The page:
A team from the Universitat Politècnica de València (UPV), belonging to the Sabien group of ITACA Institute, in collaboration with the Joint Research Unit on ICT applied to Reengineering in Healthcare Processes (ERPSS) of the La Fe Health Research Institute (IIS La Fe) and the Aristotle University of Thessaloniki (Greece), has developed an innovative tool that makes clinical data more accessible and helps health professionals to monitor the care processes of cancer patients, facilitating the monitoring of their evolution and decision-making for their treatment. Their results have been published in the journal Frontiers in Oncology.
Cancer is a primary public concern in Europe, accounting for almost a quarter of all cases worldwide. The prevalence of this disease has increased dramatically over the last two decades, which means a very high number of patients who need to be followed up and their specific needs addressed.
“Hospitals collect much medical information related to cancer care in this context. But once collected, it is tough for healthcare professionals to access it effectively and use it to support their decision-making for patient treatment. And this is precisely what our work avoids,” explains Zoe Valero, a researcher in the Sabien-ITACA group at the UPV.
“Clinical experts tell us that they are interested in this type of tool to measure and improve health outcomes and patient experience during the care process. However, their development and implementation are not straightforward, as they have to face three major challenges: first, to have data of sufficient quality to be able to take advantage of these tools; second, to have the active participation of the healthcare professionals involved in the process; and finally, to present the information clearly so that it is useful for decision-making”, explain Gonzalo Collantes, a biomedical engineer at ERPSS, and Bernardo Valdivieso, leader of this research group at IIS La Fe.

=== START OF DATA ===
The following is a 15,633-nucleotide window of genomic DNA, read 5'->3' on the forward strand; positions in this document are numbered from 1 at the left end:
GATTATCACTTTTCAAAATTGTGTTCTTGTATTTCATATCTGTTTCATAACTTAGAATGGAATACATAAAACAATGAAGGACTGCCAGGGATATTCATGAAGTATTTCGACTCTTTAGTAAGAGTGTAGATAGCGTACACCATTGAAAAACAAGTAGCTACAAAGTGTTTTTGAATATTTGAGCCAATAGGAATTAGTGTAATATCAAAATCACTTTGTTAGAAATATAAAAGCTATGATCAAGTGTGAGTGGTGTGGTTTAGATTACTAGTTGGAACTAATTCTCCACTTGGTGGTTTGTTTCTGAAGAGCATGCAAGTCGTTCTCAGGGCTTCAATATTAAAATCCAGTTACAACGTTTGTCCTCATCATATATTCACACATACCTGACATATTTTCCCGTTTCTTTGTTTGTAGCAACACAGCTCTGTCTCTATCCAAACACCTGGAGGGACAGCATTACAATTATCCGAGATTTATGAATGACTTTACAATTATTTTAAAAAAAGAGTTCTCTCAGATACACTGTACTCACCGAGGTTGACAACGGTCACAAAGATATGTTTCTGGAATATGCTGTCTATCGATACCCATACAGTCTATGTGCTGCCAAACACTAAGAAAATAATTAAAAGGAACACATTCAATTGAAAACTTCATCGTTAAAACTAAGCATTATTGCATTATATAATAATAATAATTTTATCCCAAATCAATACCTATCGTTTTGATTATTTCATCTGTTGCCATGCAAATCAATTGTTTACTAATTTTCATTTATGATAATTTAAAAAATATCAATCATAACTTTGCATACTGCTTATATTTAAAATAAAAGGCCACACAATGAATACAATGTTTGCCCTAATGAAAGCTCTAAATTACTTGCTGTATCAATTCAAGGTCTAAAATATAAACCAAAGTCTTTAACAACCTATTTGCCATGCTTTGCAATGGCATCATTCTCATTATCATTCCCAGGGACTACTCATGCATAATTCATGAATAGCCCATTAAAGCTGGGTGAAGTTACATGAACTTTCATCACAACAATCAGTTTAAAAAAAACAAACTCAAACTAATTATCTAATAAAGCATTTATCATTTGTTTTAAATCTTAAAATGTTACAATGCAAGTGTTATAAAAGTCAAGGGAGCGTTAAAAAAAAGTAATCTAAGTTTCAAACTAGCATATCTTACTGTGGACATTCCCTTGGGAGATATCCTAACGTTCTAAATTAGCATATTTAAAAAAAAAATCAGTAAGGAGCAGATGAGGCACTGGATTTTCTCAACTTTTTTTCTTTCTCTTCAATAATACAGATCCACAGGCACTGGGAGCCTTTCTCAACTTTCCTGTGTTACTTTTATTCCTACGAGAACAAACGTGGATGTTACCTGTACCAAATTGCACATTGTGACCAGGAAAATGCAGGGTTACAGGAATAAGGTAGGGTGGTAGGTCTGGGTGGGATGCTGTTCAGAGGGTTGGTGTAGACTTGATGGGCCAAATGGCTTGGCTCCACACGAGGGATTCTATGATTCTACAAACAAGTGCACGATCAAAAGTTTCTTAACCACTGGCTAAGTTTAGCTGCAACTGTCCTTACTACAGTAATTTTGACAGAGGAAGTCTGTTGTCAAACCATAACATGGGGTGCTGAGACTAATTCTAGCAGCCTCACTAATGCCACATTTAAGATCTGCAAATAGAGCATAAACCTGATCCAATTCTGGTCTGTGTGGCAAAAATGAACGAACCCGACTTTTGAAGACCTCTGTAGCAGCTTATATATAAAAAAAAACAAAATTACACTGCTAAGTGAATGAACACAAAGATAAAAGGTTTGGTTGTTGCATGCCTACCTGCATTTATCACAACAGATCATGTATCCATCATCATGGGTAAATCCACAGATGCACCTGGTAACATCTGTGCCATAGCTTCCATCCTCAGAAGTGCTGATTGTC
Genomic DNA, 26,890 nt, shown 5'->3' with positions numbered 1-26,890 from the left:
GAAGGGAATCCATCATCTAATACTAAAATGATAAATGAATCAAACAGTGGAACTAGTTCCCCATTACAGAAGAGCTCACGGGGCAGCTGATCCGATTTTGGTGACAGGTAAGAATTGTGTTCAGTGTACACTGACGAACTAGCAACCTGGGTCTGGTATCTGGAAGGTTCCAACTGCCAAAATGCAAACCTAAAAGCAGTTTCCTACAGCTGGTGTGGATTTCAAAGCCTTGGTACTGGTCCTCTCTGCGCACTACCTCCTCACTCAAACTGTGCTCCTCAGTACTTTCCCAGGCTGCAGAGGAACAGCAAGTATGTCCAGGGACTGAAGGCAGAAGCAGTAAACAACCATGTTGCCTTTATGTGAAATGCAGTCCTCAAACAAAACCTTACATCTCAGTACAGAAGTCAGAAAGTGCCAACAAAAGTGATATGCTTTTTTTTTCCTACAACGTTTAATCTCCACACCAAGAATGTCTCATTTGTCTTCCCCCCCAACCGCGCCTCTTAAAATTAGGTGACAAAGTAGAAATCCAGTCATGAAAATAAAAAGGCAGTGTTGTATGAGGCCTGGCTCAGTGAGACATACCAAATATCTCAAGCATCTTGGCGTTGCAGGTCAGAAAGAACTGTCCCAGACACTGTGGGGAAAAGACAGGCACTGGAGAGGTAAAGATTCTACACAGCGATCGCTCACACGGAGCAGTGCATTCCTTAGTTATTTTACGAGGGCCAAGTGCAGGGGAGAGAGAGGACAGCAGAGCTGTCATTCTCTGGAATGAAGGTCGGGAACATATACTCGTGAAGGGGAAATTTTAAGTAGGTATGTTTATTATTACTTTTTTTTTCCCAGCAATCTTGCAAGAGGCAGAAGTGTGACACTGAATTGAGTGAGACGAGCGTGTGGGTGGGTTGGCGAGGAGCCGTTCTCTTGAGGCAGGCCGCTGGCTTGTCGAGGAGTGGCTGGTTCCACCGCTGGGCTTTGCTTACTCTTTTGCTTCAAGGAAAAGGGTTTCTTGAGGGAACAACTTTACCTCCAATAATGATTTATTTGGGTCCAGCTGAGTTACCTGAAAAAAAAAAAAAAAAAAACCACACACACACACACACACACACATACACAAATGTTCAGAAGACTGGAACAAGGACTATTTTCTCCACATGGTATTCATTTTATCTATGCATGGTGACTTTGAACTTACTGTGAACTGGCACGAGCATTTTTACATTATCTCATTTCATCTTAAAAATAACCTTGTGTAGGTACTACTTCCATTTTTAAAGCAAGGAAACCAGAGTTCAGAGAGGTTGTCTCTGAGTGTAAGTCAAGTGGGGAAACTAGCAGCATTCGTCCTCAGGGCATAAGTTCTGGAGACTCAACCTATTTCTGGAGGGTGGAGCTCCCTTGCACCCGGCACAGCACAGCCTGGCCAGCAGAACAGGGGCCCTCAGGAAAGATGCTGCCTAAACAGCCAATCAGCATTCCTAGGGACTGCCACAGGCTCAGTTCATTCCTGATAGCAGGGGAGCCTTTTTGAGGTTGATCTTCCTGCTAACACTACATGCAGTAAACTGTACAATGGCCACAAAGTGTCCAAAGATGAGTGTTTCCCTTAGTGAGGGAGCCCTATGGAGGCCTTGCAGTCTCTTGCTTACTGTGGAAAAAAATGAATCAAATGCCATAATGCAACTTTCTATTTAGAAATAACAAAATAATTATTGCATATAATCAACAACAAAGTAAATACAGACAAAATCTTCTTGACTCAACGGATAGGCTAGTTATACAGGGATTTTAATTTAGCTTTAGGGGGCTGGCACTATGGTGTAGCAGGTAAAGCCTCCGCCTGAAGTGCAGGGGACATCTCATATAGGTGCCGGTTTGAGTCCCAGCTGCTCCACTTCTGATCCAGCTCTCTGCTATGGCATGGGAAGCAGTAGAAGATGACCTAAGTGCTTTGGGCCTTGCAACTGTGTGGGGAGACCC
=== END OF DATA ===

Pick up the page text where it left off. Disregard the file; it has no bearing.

Thus, the tool analyses the oncological processes of patients using data from different sources, specifically clinical cases and information provided by the patients themselves. Using process mining techniques, it infers highly relevant information for medical staff, facilitating decision-making.
“It is the only one specifically designed to apply Interactive Process Mining methodologies in the fight against cancer. In addition, oncology experts have participated directly in its design, unlike other Artificial Intelligence technologies, which are black boxes for professionals,” says Zoe Valero.
In this sense, Carlos Fernández Llatas, also a researcher at Sabien-ITACA UPV, stresses that, in the field of clinical tools, it is essential to consider the expectations, needs and requirements of end users to ensure their use, hence the importance of our tool. “In addition, its use not only allows for a better understanding of the patient’s process but also, in the face of advances in medicine, helps to understand the advantages and disadvantages of new treatments and new technologies in their treatment.
New indicators for monitoring prostate cancer patients
The tool was tested with anonymised data from 1,267 patients diagnosed with prostate cancer. Following the interactive and co-creation methodology proposed by the Interactive Process Mining paradigm, experts in process mining and prostate cancer have collaborated to develop an Interactive Process Indicator (IPI) to understand the evolution and follow-up of prostate cancer patients from the moment of diagnosis.
“We hope that these indicators can be standardised so that they can be adapted to other medical centres and serve to better understand oncological processes and optimise treatments,” says Zoe Valero.
The tool has been developed within the framework of the European LifeChamps project. Its first results represent the starting point towards a more ambitious scenario within the project, which includes its validation in real conditions, with four pilot studies in Greece, Sweden, the United Kingdom and Spain.
“In these studies, our tool will support oncology professionals involved in the follow-up of 250 patients over 50 diagnosed with prostate, breast or melanoma cancer,” concludes Carlos Fernández Llatas.
Source: UPV’s Information Office
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